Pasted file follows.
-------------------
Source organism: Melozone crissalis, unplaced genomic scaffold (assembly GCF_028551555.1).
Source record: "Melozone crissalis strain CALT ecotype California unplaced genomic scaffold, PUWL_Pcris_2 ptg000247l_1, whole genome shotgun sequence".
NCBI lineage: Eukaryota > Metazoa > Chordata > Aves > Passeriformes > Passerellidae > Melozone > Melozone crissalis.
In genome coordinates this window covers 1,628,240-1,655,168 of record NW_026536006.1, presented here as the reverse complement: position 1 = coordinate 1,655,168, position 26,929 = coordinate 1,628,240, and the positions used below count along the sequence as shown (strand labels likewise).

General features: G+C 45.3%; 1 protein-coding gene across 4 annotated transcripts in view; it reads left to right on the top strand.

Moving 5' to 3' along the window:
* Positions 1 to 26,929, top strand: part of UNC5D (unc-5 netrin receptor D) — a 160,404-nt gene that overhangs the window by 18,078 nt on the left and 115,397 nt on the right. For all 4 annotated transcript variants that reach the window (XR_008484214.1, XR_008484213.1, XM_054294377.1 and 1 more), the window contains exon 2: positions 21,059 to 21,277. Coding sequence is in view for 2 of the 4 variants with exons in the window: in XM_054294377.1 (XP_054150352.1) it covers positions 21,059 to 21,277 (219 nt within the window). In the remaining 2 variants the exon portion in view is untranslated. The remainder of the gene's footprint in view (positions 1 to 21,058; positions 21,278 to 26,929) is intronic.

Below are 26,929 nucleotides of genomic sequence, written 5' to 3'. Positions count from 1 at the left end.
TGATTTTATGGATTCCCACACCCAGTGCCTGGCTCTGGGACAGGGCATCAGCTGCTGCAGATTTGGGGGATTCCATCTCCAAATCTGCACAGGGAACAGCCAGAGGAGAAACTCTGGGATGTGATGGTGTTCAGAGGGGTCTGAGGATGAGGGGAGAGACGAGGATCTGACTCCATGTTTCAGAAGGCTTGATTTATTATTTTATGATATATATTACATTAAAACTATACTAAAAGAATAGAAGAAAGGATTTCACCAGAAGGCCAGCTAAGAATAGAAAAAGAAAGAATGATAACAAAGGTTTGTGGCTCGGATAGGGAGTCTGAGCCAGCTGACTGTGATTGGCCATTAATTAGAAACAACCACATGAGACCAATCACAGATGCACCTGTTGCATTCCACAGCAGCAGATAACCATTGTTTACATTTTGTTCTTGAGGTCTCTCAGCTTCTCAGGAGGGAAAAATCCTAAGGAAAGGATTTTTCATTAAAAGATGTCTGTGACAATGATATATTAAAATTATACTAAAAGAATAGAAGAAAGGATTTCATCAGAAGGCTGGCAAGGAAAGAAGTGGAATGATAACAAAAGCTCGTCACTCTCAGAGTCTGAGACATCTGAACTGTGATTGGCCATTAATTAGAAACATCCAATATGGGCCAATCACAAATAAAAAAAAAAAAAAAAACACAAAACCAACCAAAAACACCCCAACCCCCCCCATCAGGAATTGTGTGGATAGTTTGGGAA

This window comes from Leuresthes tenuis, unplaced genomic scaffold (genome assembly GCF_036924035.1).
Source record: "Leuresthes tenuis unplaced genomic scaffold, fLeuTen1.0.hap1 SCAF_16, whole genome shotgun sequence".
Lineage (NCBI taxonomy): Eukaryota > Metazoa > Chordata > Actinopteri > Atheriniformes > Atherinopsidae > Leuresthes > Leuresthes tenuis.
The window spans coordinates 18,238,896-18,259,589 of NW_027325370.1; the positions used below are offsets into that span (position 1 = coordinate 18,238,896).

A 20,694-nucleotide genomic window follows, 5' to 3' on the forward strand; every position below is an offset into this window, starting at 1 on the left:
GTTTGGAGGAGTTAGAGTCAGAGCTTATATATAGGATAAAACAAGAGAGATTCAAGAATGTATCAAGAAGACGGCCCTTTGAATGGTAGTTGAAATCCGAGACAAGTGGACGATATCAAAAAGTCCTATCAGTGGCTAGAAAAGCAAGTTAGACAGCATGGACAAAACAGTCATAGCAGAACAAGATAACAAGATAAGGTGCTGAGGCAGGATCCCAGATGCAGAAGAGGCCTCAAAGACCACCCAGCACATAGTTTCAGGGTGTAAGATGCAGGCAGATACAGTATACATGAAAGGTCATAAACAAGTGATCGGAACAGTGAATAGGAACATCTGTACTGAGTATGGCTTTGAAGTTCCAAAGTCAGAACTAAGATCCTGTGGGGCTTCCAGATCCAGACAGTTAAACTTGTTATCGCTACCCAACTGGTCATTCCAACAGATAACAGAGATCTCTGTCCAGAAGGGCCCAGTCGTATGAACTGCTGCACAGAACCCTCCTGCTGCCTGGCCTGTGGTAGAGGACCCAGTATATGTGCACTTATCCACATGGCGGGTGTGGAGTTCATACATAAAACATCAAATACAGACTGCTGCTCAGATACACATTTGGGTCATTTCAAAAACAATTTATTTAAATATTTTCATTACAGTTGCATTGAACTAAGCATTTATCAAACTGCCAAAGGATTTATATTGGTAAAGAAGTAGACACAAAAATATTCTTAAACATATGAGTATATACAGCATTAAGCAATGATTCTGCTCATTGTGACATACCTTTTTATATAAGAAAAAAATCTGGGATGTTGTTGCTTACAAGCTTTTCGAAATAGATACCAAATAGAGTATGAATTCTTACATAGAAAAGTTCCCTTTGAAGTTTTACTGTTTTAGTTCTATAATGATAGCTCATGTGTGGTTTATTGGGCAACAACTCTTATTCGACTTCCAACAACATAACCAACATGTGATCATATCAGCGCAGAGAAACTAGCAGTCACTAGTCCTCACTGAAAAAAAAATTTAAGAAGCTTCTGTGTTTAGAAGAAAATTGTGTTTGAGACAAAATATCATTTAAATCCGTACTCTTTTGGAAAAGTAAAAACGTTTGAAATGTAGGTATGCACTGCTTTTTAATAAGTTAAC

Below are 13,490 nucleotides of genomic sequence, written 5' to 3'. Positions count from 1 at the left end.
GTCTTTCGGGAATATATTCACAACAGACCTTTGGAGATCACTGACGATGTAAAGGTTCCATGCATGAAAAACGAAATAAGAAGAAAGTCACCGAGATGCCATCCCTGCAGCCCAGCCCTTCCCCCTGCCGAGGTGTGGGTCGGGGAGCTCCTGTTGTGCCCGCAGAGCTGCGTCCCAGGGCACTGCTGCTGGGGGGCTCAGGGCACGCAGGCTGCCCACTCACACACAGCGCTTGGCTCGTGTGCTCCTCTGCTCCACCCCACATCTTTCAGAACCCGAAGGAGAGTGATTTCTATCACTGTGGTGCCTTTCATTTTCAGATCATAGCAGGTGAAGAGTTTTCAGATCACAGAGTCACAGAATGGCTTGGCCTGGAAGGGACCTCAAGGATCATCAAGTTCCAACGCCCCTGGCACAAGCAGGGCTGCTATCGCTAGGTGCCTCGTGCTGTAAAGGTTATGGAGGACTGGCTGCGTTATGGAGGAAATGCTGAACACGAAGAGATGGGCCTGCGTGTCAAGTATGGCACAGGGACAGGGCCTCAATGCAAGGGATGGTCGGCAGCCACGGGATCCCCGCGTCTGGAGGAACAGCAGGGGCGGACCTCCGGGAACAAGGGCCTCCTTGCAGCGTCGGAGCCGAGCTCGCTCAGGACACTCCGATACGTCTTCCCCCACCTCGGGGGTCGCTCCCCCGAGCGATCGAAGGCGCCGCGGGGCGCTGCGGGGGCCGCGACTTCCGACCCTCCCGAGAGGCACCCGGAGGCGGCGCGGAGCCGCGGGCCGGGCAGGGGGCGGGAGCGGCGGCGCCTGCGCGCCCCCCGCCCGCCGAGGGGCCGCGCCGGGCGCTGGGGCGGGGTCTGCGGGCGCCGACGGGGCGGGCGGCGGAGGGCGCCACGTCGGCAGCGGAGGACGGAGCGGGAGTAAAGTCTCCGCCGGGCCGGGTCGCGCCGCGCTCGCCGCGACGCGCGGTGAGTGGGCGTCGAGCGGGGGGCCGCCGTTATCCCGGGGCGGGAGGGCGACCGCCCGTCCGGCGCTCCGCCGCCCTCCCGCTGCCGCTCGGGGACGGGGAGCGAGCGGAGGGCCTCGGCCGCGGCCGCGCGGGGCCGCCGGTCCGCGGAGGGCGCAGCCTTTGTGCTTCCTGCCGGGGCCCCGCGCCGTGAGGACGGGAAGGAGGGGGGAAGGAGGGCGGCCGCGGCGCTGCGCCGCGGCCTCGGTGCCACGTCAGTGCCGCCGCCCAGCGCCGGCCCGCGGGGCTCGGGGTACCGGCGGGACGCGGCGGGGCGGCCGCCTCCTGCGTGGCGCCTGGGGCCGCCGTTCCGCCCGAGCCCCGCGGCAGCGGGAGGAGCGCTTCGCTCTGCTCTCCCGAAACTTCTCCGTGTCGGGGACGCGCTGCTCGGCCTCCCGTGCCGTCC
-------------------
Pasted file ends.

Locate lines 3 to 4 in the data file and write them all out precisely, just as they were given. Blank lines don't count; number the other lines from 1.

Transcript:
NCBI lineage: Eukaryota > Metazoa > Chordata > Aves > Passeriformes > Passerellidae > Melozone > Melozone crissalis.
In genome coordinates this window covers 1,628,240-1,655,168 of record NW_026536006.1, presented here as the reverse complement: position 1 = coordinate 1,655,168, position 26,929 = coordinate 1,628,240, and the positions used below count along the sequence as shown (strand labels likewise).